Open Access

Canine vector-borne pathogens in semi-domesticated dogs residing in northern Cambodia

  • Tawin Inpankaew1,
  • Sze Fui Hii2,
  • Wissanuwat Chimnoi1 and
  • Rebecca J. Traub2Email author
Parasites & Vectors20169:253

https://doi.org/10.1186/s13071-016-1552-z

Received: 9 March 2016

Accepted: 28 April 2016

Published: 10 May 2016

Abstract

Background

In Southeast Asia, the canine vector-borne pathogens Babesia spp., Ehrlichia canis, Anaplasma platys, Hepatozoon canis, haemotropic mycoplasmas and Dirofilaria immitis cause significant morbidity and mortality in dogs. Moreover, dogs have also been implicated as natural reservoirs for Rickettsia felis, the agent of flea-borne spotted fever, increasingly implicated as a cause of undifferentiated fever in humans in Southeast Asia. The objective of this study was to determine the prevalence and diversity of canine vector-borne pathogens in 101 semi-domesticated dogs from rural Cambodia using molecular diagnostic techniques.

Results

The most common canine vector-borne pathogens found infecting dogs in this study were Babesia vogeli (32.7 %) followed by Ehrlichia canis (21.8 %), Dirofilaria immitis (15.8 %), Hepatozoon canis (10.9 %), Mycoplasma haemocanis (9.9 %) and “Candidatus Mycoplasma haematoparvum” (2.9 %). A high level of co-infection with CVBD agents (23.8 %) was present, most commonly B. vogeli and E. canis. Naturally occurring R. felis infection was also detected in 10.9 % of dogs in support of their role as a natural mammalian reservoir for flea-borne spotted fever in humans.

Conclusions

This study reports for the first time, the prevalence and diversity of CVBD pathogens in dogs in Cambodia. In total, five species of CVBD pathogens were found infecting semi-domesticated dogs and many were co-infected with two or more pathogens. This study supports the role of dogs as natural mammalian reservoirs for R. felis, the agent of flea-borne spotted fever in humans.

Keywords

CanineVector-borneDogsCambodia Babesia Ehrlichia Dirofilaria PCR Mycoplasma Hepatozoon

Background

In Southeast Asia, canine vector-borne diseases (CVBD) are a significant cause of morbidity and mortality in dogs. Dogs infected with vector-borne pathogens may develop either a sub-clinical or clinical infection, which may lead to fatal outcomes in some cases. In addition, dogs have also been implicated as natural mammalian reservoirs for R. felis, the agent of cat-flea-typhus or flea-borne spotted fever (FSF) in humans [1]. Despite the growing number of studies on the prevalence and distribution of CVBD in Asia, there is a paucity of information available on these agents in Cambodia.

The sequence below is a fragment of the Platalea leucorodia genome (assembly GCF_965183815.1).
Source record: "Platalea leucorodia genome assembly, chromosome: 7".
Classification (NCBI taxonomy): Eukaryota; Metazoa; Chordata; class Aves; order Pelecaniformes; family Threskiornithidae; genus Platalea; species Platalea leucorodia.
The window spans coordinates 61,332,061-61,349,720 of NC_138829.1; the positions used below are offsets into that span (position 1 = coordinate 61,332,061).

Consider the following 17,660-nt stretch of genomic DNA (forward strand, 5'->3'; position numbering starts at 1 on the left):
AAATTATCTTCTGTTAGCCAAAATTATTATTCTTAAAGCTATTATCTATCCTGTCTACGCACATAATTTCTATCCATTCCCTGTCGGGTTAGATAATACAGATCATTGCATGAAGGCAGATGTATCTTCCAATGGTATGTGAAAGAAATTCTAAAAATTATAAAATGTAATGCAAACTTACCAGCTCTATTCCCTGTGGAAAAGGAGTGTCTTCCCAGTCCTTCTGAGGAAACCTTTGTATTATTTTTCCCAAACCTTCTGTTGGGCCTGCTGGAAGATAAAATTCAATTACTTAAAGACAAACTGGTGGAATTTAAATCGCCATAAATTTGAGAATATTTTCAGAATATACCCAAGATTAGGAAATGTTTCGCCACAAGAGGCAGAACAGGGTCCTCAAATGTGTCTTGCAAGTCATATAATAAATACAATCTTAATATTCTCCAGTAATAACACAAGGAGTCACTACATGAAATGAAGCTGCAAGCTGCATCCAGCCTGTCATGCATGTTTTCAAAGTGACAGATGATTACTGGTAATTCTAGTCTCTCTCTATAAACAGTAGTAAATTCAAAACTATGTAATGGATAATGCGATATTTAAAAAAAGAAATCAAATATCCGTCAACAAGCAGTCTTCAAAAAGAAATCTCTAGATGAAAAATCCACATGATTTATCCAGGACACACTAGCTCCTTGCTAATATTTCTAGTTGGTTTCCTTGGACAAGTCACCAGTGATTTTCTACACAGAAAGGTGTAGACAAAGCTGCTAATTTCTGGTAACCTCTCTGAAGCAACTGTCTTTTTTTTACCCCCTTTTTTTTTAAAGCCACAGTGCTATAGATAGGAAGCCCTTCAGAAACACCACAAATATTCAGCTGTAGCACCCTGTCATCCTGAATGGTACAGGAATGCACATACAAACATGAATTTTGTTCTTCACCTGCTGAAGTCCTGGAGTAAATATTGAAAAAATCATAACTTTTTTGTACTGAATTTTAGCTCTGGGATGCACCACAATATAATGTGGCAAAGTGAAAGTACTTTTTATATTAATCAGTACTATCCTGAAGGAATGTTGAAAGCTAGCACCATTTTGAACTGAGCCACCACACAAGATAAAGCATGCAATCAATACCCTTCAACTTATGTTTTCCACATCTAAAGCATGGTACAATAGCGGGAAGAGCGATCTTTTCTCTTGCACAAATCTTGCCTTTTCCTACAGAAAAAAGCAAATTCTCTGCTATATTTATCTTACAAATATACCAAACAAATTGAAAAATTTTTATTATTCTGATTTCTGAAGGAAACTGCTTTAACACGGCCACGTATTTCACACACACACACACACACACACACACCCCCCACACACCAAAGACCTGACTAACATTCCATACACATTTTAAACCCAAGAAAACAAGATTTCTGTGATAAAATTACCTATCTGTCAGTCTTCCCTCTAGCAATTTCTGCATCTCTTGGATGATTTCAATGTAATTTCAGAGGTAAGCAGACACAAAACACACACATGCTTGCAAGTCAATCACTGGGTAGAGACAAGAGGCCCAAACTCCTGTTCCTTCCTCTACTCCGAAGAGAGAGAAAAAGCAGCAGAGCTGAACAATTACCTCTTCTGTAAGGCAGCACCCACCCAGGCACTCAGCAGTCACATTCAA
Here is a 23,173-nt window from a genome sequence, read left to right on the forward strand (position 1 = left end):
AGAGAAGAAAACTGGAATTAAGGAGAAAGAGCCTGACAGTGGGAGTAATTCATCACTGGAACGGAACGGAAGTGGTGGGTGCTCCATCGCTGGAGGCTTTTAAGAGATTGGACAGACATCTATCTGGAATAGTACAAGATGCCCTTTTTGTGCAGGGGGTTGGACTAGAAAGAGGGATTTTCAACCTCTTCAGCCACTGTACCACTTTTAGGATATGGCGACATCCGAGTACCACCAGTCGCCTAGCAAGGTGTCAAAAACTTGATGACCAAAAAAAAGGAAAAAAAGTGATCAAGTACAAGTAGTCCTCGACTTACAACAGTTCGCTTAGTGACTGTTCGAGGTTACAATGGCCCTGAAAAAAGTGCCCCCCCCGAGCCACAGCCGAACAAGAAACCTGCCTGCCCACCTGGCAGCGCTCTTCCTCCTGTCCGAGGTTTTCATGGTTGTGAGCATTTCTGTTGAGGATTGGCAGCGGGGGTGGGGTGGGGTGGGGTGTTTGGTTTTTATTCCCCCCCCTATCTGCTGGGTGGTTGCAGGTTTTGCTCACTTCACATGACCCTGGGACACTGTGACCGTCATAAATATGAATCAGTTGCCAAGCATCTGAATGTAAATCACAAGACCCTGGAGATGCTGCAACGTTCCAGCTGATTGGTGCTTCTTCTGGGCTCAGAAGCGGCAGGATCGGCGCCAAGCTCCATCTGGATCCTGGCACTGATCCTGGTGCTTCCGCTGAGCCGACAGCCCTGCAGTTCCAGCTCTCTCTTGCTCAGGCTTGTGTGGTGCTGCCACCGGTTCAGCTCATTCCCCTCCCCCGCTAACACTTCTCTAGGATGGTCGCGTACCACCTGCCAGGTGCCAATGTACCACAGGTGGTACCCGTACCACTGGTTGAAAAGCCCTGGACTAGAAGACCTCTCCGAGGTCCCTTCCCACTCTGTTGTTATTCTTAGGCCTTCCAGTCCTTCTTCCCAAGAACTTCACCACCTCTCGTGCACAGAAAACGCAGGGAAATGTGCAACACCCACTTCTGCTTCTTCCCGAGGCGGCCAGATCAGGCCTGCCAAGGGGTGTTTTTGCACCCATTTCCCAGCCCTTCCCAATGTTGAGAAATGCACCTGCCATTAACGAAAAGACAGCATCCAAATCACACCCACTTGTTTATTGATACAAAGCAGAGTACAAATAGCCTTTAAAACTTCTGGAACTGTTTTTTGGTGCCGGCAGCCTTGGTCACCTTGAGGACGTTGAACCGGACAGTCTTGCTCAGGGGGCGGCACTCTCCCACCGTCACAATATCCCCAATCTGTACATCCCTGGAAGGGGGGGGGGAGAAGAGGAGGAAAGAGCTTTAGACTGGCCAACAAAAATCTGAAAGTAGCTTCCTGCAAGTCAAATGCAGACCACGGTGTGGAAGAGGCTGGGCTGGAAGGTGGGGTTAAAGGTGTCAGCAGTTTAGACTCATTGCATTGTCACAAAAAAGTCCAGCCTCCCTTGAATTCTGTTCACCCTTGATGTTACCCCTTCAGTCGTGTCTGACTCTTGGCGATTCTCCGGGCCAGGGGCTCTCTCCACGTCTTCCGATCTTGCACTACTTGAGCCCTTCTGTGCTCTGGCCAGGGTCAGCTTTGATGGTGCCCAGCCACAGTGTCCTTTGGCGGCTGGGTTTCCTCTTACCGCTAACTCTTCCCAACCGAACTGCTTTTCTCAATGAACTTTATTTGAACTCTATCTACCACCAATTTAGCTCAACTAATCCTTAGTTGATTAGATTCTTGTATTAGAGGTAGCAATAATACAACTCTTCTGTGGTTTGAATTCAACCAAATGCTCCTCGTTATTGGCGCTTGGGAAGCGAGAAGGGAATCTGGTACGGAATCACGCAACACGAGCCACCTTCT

In Southeast Asia, canine babesiosis caused by the piroplasms Babesia vogeli and Babesia gibsoni are vectored by Rhipicephalus sanguineus and Haemaphysalis longicornis, respectively. The latter may also be transmitted by blood exchange in fighting dogs [2] and vertically [3]. Ehrlichia is an alpha-proteobacterium genus belonging to the family Anaplasmataceae. Canine monocytic ehrlichiosis or tropical canine pancytopenia caused by Ehrlichia canis and vectored by R. sanguineus is widely distributed throughout Southeast Asia [46] and an important cause of mortality in dogs. Canine hepatozoonosis is a mild tick-borne protozoan disease caused by the apicomplexan parasite Hepatozoon canis in Asia. Transmission of H. canis to dogs occurs by ingestion of an infected R. sanguineus tick, rather than a tick bite [7]. Co-infection of H. canis with other infectious agents such as Ehrlichia and parvovirus is common [8, 9] and may contribute to or exacerbate clinical disease. Three species, Mycoplasma haemocanis,Candidatus Mycoplasma haematoparvum” and “Candidatus Mycoplasma haemobos” have been reported in dogs and the clinical effects of these pathogens varies from asymptomatic to the stimulation of a hemolytic syndrome [10]. In Southeast Asia evidence to support the importance of Anaplasma platys as a cause of canine infectious cyclic thrombocytopenia is lacking, owing primarily to a paucity of published data [11, 12]. Single infections with A. platys are generally clinically unapparent but pathogenicity appears to be increased in co-infections [10]. Canine dirofilariosis is a mosquito-borne disease caused by Dirofilaria immitis. It is a chronic, progressive and potentially lethal disease whose primary lesions occur in the pulmonary arteries and lung parenchyma, leading to congestive heart failure [13].